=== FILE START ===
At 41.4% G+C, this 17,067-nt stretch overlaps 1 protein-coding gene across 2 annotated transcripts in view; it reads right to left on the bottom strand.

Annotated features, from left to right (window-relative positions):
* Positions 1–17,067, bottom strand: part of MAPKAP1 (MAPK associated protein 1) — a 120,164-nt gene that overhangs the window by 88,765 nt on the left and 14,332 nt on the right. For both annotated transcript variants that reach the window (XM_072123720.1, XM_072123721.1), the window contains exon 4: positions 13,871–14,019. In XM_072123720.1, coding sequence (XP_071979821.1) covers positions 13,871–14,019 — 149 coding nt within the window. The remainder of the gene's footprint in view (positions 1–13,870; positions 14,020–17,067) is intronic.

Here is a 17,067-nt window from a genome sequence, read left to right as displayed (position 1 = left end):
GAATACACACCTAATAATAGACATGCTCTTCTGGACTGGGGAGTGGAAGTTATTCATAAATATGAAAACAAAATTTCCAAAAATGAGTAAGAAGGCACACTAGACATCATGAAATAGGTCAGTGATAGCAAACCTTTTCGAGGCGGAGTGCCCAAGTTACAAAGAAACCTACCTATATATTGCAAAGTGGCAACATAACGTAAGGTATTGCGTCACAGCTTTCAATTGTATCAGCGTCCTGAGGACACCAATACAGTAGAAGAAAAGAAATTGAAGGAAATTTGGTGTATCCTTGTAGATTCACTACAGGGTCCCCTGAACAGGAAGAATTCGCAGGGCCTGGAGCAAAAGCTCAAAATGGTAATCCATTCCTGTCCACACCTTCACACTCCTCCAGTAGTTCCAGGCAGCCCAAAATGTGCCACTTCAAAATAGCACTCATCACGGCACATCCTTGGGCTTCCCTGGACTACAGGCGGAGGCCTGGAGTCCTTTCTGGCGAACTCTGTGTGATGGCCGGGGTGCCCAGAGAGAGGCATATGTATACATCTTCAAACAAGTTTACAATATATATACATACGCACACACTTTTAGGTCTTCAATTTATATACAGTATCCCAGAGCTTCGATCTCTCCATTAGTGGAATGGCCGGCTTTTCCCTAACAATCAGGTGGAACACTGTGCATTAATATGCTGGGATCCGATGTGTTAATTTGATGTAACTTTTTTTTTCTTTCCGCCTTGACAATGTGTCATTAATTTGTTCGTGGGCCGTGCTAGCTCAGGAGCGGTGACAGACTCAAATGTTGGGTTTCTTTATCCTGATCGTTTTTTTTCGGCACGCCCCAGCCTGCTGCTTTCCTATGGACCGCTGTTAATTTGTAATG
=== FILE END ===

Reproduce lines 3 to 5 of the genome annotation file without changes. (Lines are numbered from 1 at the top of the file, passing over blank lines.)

* Positions 1–17,067, bottom strand: part of MAPKAP1 (MAPK associated protein 1) — a 120,164-nt gene that overhangs the window by 88,765 nt on the left and 14,332 nt on the right. For both annotated transcript variants that reach the window (XM_072123720.1, XM_072123721.1), the window contains exon 4: positions 13,871–14,019. In XM_072123720.1, coding sequence (XP_071979821.1) covers positions 13,871–14,019 — 149 coding nt within the window. The remainder of the gene's footprint in view (positions 1–13,870; positions 14,020–17,067) is intronic.

Here is a 17,067-nt window from a genome sequence, read left to right as displayed (position 1 = left end):
GAATACACACCTAATAATAGACATGCTCTTCTGGACTGGGGAGTGGAAGTTATTCATAAATATGAAAACAAAATTTCCAAAAATGAGTAAGAAGGCACACTAGACATCATGAAATAGGTCAGTGATAGCAAACCTTTTCGAGGCGGAGTGCCCAAGTTACAAAGAAACCTACCTATATATTGCAAAGTGGCAACATAACGTAAGGTATTGCGTCACAGCTTTCAATTGTATCAGCGTCCTGAGGACACCAATACAGTAGAAGAAAAGAAATTGAAGGAAATTTGGTGTATCCTTGTAGATTCACTACAGGGTCCCCTGAACAGGAAGAATTCGCAGGGCCTGGAGCAAAAGCTCAAAATGGTAATCCATTCCTGTCCACACCTTCACACTCCTCCAGTAGTTCCAGGCAGCCCAAAATGTGCCACTTCAAAATAGCACTCATCACGGCACATCCTTGGGCTTCCCTGGACTACAGGCGGAGGCCTGGAGTCCTTTCTGGCGAACTCTGTGTGATGGCCGGGGTGCCCAGAGAGAGGCATATGTATACATCTTCAAACAAGTTTACAATATATATACATACGCACACACTTTTAGGTCTTCAATTTATATACAGTATCCCAGAGCTTCGATCTCTCCATTAGTGGAATGGCCGGCTTTTCCCTAACAATCAGGTGGAACACTGTGCATTAATATGCTGGGATCCGATGTGTTAATTTGATGTAACTTTTTTTTTCTTTCCGCCTTGACAATGTGTCATTAATTTGTTCGTGGGCCGTGCTAGCTCAGGAGCGGTGACAGACTCAAATGTTGGGTTTCTTTATCCTGATCGTTTTTTTTCGGCACGCCCCAGCCTGCTGCTTTCCTATGGACCGCTGTTAATTTGTAATG